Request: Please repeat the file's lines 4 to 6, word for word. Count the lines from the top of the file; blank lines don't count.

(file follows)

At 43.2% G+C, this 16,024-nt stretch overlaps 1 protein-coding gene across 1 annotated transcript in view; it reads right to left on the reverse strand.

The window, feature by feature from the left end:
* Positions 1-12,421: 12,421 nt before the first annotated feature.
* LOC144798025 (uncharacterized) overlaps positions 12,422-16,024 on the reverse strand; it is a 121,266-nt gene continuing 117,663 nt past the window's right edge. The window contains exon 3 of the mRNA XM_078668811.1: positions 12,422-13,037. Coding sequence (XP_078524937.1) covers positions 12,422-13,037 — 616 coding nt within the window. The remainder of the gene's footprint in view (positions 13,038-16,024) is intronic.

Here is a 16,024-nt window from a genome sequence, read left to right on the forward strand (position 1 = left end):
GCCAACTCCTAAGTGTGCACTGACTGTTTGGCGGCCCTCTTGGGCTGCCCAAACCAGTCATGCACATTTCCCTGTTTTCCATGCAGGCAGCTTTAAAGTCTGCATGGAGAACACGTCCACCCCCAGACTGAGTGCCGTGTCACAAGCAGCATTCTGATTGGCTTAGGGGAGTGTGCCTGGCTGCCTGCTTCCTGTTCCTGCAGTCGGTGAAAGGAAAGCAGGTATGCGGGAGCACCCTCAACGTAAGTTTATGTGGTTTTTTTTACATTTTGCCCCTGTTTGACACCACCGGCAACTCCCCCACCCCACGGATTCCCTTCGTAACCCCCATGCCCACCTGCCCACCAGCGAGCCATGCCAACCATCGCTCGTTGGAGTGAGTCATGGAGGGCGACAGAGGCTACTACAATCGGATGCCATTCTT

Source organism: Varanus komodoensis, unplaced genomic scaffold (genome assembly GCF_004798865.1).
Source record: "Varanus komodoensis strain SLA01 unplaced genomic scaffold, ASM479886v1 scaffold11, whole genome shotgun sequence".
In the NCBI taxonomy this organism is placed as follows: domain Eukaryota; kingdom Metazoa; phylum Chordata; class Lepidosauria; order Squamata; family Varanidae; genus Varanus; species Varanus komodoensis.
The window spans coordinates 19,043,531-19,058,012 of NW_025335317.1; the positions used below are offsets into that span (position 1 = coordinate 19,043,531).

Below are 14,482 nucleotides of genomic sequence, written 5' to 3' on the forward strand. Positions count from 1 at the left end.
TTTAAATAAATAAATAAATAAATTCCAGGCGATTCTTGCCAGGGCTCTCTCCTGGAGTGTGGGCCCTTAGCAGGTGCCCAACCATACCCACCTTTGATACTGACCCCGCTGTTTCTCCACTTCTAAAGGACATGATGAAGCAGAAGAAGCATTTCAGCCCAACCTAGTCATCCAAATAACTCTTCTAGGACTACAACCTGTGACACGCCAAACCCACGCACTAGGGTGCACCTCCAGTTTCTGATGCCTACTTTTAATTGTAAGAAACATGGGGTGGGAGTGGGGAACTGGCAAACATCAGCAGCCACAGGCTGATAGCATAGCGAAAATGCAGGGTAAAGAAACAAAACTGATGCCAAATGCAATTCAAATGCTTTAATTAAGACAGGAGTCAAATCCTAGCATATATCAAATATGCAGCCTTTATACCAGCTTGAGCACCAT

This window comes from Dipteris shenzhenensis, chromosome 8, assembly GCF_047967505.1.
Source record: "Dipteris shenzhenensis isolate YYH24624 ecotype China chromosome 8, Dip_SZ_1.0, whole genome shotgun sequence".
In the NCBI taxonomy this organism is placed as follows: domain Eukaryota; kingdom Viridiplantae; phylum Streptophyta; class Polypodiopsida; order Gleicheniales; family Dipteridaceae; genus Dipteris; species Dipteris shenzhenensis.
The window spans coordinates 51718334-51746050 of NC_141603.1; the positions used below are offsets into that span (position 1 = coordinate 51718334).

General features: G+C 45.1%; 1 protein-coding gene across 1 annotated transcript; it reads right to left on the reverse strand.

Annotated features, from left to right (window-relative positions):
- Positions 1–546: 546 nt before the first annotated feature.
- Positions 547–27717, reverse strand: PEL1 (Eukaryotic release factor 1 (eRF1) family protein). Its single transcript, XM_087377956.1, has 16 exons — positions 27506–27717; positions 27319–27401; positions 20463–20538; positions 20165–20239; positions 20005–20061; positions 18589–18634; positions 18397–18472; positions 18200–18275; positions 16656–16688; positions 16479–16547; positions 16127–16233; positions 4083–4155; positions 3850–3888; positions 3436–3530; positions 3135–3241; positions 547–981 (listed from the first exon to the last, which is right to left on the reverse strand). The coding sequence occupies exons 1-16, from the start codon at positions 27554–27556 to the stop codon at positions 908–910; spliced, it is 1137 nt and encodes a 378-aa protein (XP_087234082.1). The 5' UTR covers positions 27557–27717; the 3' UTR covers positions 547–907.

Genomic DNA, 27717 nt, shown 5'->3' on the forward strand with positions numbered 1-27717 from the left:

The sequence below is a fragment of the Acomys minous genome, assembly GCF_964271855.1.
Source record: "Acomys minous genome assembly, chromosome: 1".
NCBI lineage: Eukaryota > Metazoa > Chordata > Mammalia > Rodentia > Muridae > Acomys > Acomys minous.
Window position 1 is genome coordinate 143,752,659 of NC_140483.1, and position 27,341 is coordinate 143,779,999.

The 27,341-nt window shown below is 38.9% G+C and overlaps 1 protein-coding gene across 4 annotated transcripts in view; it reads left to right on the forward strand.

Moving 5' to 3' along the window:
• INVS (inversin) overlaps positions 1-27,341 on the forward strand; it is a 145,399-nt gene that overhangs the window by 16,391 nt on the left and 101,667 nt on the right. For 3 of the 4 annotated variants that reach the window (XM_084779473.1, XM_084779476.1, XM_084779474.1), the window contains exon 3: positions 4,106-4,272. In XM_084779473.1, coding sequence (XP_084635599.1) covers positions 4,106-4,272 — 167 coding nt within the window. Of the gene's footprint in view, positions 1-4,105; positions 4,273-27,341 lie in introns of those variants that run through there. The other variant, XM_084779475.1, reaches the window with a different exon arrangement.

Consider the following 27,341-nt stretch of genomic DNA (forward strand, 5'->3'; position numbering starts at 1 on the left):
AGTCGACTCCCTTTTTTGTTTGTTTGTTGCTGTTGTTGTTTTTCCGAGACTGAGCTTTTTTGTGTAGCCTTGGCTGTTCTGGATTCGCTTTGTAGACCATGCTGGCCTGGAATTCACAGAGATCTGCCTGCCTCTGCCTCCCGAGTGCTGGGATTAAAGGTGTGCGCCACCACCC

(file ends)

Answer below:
* LOC144798025 (uncharacterized) overlaps positions 12,422-16,024 on the reverse strand; it is a 121,266-nt gene continuing 117,663 nt past the window's right edge. The window contains exon 3 of the mRNA XM_078668811.1: positions 12,422-13,037. Coding sequence (XP_078524937.1) covers positions 12,422-13,037 — 616 coding nt within the window. The remainder of the gene's footprint in view (positions 13,038-16,024) is intronic.

Here is a 16,024-nt window from a genome sequence, read left to right on the forward strand (position 1 = left end):
GCCAACTCCTAAGTGTGCACTGACTGTTTGGCGGCCCTCTTGGGCTGCCCAAACCAGTCATGCACATTTCCCTGTTTTCCATGCAGGCAGCTTTAAAGTCTGCATGGAGAACACGTCCACCCCCAGACTGAGTGCCGTGTCACAAGCAGCATTCTGATTGGCTTAGGGGAGTGTGCCTGGCTGCCTGCTTCCTGTTCCTGCAGTCGGTGAAAGGAAAGCAGGTATGCGGGAGCACCCTCAACGTAAGTTTATGTGGTTTTTTTTACATTTTGCCCCTGTTTGACACCACCGGCAACTCCCCCACCCCACGGATTCCCTTCGTAACCCCCATGCCCACCTGCCCACCAGCGAGCCATGCCAACCATCGCTCGTTGGAGTGAGTCATGGAGGGCGACAGAGGCTACTACAATCGGATGCCATTCTT